Circa Theatre was established on April 23rd 1976 by break away performers, Carolyn Henwood, Ray Henwood, Ross Jolly and Peter Hambleton.  They were tired of the extravagance of the established theatre community (such as the already  Downstage Theatre) and wanted to create minimalist performances. They wanted to enrich the New Zealand art and culture scene by creating art that gave space to trying to challenge the creators to focus on the story and worry less about the aesthetic. Meaning it was about what was inside the package rather than the outside.

Susan Wilson one of the founding members of the Circa council  states "Those old British dinosaurs occupying the New Zealand professional theatre landscape [of the time] built large administrations, extravagant sets and costumes, and gave focus, as it were, to the cover rather than the book. We set our course away from gigantic self-perpetuating monoliths and worked to pool our resources. Our goal was to dazzle the audience with the sheer excellence of the performance – to present theatre of the highest possible standard – where economy and ingenuity took the place of money. We aimed to keep costs for sets, costumes, lights and management to a minimum so that the rewards could be equally shared by artists and practitioners"[1]

They decided that they wanted the theatre to be cooperative, which means it allows the independent groups to put on their show, that they are not contracted to the Theatre. 

When they were trying to establish the theatre the co-operative approach was frowned upon as it was not run by management. Due to this, it present the challenge of trying to get funding. Despite the lack of funding the Wellington City Council offered the Illot building. The funding that initially established and renovated Circa came out of the pockets of the original performers, technicians etc, each putting forth $100 (equivalent to $618.57). Unfortunately the council wanted to demolish the Illot building due to it's poor condition (I personally am assuming it may be due to poor earthquake condition), leaving them to change their location in 1994, moving to the Wellington water front across from Te PaPa (a museum) along the water front.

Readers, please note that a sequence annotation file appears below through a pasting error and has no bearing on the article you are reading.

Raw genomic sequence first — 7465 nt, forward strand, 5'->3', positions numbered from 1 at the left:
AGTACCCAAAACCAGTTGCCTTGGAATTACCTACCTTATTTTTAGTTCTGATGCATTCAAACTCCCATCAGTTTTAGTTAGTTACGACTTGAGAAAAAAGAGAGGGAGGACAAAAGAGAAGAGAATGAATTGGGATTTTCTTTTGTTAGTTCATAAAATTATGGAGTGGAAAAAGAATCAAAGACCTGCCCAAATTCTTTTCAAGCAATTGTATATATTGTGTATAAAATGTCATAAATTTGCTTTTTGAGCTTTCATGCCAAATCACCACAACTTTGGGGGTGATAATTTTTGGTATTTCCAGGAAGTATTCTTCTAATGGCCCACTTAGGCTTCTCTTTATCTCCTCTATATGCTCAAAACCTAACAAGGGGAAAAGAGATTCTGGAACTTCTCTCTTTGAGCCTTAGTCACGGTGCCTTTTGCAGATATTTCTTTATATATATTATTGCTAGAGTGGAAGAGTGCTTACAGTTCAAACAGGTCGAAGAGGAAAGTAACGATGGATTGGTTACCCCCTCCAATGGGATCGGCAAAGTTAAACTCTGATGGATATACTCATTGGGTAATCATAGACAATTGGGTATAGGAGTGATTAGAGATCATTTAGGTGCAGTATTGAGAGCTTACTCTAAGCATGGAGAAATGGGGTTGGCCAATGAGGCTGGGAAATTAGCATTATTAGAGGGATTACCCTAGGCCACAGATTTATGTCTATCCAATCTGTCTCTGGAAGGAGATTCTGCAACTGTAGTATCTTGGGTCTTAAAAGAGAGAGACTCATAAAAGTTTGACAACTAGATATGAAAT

Personal Review: On December 2nd 2017 my partner and I went to see the Peter Pan pantomime by Pinky Agnew & Lorae. This was the first time I have been to the Circa Theatre to see a performance and was delighted by my experience. Upon walking in we were greeted by a cafe lounge (small and cozy, but spacious enough to not feel claustrophobic or crowded). Upon entering the stage area it was again an intimate arrangement with a small stage and projection set up. The actors utilised the stage well, setting up a background in order for entrance and exits, as well as part of the gimmicky performance. It was very enjoyable to watch, with high energy and performance. Never before have I seen so many kids gathered in one area without a single peep. Obvious enjoyment for all ages.

 I was very happy with the high performance that they selected for their venue as well as the establishment itself. The staff were also very lovely and approachable, I for one not feeling any sense of suspicion or judgement from them (as I feel like I do normally at nice places such as this) Looking forward to coming back in near future to another show!

Circa Theatre Today

Illot Building 1970s

Illot Building/Circa Thatre